From creating a supercomputer to preserving some of China's most endangered musical traditions. Chinese pop star Dadawa is behind an ambitious new project, working with musicians from the country's many ethnic minorities.

As NPR's Louisa Lim reports, it's an effort to foster pride in dying ethnic music, in all its strange and wonderful diversity.

LOUISA LIM: It's a chilly Beijing afternoon, and I'm outside with musician Guo Yong. We're rooting through some bushes, choosing an instrument for him because he is a master of, believe it or not, the leaf.

He's just picked a leaf from a bush, and he's trying it out now.

(Soundbite of laughter)

LIM: And that sound that you hear is made from him blowing on the surface of an ordinary common or garden leaf.

(Soundbite of music)

LIM: And that's how Guo Yong, who's a member of the Buyi minority from the southwest province of Guizhou, ended up on stage in the National Theatre in Beijing blowing on a leaf.

Mr. GUO YONG (Musician): (Through translator) In Guizhou, it's very mountainous. Sometimes it's boring to walk by myself. So you grab a leaf and blow on it and copy the birds. Sometimes you use leaves to call to people, to talk to them, since with leaves the sound goes further.

LIM: He was classically educated at a music conservatory, and he admits it took him years to see the value of his own culture.

Mr. GUO: (Through translator) At college I studied orchestral composition, but then I slowly learned that the things I removed myself from are the most precious. Our way of thought is not the same, our religion.

Maybe it's because Westerners believe in Christianity. They think of grand works. Growing up in the mountains, we couldn't imagine big orchestras. We think of natural things: bamboo banging, cows mooing. These sounds are also music.

(Soundbite of music)

LIM: Here he performs on stage with a number of ethnic music masters, gathered together by Dadawa, who's both a Chinese pop star and an ambassador for the United Nations Development Programme.

She's on a mission to help preserve minority music. She's donating profits from her CD and tour to help 400 ethnic music masters take on students. Last year she went on a road trip to find masters of vanishing musical traditions. She describes her methods.

Ms. DADAWA (Musician): Oh, your ear will leading you to the right place. It's like a trip, you know, full of discovery. And we are just following the sound. Any possibility to listen to special music, we went there.

LIM: Her ears took her to six provinces, and they led her to musician Aalatengwula from Alashan in Inner Mongolia. This is the sound of him playing the modentsuur. He's one of the last people in China able to coax music from this extraordinary instrument. It's a conical tube you blow into at the same time as throat-singing to produce two noises at once.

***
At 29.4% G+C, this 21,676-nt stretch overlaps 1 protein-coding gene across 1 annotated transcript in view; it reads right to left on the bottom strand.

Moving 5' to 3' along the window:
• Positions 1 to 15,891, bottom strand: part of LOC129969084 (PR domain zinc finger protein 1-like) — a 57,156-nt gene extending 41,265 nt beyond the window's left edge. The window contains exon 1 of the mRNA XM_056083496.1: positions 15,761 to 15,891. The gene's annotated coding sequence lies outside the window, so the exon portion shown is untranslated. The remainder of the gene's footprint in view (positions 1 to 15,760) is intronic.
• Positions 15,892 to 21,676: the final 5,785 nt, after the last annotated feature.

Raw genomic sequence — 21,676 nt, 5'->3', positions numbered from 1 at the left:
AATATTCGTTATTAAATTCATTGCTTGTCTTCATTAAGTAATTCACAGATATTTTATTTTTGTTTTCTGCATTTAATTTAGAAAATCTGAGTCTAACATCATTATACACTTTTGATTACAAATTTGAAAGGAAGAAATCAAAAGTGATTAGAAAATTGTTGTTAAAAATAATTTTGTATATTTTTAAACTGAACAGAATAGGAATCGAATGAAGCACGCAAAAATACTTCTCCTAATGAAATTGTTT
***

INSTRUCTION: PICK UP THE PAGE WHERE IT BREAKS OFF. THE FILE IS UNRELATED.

Mr. AALATENGWULA (Musician): (Through translator) Lots of people can make a sound with this instrument, but very few people can actually create a whole melody. In Xinjiang, my teacher used it to create the sound of the waves in Kanas Lake(ph) and the hoof beats of a horse.

LIM: When Aalatengwula decided to learn to play the modentsurr, he found it had already died out in Inner Mongolia. So he first went to Outer Mongolia, then to the Altai Mountains in Xinjiang to find a teacher.

The elderly master who taught him has since died. Aalatengwula's mother herself an expert in Mongolian long-tone folk songs. He says it's a vital but endangered part of the culture.

Mr. AALATENGWULA: (Through translator) My mother is illiterate, but she knows every word to 156 folk songs. Mongolian people don't have many written historical records. Everything is in our songs. But now, lots of Mongolian kids go to Chinese schools, and they can hardly speak or write their own language.

(Soundbite of music)

LIM: One virtuoso performance is from Ku'ermanjiang Zhikeriya, a Kazakh from Xinjiang who plays a dongbula, a two-stringed guitar with a bowl-shaped body. He describes it as the soul of the Kazakh people and says most Kazakhs can still play it. But many other traditional instruments are already completely lost, even to his professional music troupe.

Mr. KU'ERMANJIANG ZHIKERIYA (Musician): (Through translator) We play about 20 instruments in our troupe, but there are 30 other traditional instruments we've already lost. We don't even have them anymore.

(Soundbite of music)

LIM: Those performers are careful not to blame Chinese government policies. In some cases, they say the government has helped support traditional culture. Rather, they blame a complex mix of modernization, Westernization and new technology.

I used to think my own culture was crude and backward, one performer says, but now I've sung our mountain songs in our national theater. That gives me self-confidence to pass down our music to others.

Louisa Lim, NPR News, Beijing.

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